Jerônimo do Valle
Claiming that the global crisis has changed the behavior of retailers, suppliers and consumers is, of course, the euphemism of the decade. The need to implement ways to keep customers with easier pick-up, shipping, and delivery options knocked on retailers, while suppliers were held responsible for realizing that "just-in-time" supply chain models could be interrupted if distributors suffered changes in their traffic patterns. At the other end of the rope, online shoppers emerged with a 32.4% higher spend in 2020 compared to 2019.
However, where does this scenario take us?
With the customer accepting e-commerce as an option, the stakes need to be higher in the "traditional" market, to overcome the discomfort related to waiting, moving, parking and the tedious pilgrimage through establishments in search of the desired item.
To keep the shopper in store, it's important to ensure that the experience matches – or exceeds – the “point, click, shop” ease and focus on creating immersive experiences that cannot be replicated online. Social activities and interactions, customer service, live demonstrations, freshly prepared consumables, etc., are differentials to be offered.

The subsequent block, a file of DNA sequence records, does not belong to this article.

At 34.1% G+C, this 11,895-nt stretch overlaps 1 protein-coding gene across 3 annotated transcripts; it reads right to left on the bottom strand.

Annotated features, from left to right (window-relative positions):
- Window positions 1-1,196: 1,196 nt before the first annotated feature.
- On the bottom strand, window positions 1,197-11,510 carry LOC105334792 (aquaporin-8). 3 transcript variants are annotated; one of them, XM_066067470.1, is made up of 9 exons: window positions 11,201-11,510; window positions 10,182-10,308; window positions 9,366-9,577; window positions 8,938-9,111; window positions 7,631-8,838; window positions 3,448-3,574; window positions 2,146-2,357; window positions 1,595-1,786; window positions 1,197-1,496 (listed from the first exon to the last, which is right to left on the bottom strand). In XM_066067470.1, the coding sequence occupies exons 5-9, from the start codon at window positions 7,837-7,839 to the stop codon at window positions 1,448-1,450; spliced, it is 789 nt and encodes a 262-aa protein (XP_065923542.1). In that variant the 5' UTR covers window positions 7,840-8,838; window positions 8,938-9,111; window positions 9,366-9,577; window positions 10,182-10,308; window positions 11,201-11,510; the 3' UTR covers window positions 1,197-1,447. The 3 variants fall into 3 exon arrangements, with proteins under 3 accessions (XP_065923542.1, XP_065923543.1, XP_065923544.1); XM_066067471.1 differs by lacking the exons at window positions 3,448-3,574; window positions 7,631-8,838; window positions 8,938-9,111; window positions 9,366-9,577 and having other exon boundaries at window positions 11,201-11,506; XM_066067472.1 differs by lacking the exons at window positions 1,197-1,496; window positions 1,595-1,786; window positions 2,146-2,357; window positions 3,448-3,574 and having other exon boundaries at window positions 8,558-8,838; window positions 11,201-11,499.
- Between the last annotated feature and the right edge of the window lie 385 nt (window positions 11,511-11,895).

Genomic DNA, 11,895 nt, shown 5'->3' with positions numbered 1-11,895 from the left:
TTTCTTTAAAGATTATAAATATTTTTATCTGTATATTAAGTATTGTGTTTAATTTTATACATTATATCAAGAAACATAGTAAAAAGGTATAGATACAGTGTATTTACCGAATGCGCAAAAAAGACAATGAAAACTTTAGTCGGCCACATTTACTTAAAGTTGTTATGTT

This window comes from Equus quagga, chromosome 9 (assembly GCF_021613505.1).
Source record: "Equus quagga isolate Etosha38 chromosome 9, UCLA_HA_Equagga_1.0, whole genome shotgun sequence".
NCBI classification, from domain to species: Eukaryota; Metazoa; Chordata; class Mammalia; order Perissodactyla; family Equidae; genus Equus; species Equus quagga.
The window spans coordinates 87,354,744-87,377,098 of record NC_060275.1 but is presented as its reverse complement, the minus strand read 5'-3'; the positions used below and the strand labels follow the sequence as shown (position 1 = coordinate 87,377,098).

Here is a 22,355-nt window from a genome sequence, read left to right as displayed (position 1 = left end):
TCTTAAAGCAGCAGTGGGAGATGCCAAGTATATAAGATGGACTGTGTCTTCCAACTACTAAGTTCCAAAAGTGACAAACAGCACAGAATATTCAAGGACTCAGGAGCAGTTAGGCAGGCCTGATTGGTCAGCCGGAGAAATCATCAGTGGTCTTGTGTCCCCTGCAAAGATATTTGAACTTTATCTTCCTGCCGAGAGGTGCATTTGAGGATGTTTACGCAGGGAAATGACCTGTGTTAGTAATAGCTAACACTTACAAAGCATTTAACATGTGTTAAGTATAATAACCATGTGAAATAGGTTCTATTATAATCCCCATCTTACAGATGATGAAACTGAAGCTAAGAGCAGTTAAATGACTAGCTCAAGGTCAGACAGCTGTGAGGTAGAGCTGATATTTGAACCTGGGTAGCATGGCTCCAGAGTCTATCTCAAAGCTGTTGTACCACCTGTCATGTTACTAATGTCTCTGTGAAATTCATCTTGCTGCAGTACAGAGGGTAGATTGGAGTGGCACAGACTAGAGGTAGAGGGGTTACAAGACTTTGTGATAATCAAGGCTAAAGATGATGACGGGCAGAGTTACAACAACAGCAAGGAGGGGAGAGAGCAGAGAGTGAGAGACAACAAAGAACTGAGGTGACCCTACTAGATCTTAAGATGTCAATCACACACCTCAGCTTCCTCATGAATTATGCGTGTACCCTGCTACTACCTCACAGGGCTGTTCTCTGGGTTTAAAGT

On the opposite side, data indicate that e-commerce sales are constantly increasing, which means that many users do not intend to abandon their online habits, however, the digital medium does not escape the obligation to maintain a high quality experience, simplifying navigation in virtual stores and agility in deliveries.
In today's era of multi-channel shopping, the real question is whether e-commerce will continue to reign supreme or whether the traditional market will win back the customer's heart and the answer will likely be a more integrated view, as successful entrepreneurs will go to their customers where whatever they are; at home or in the store.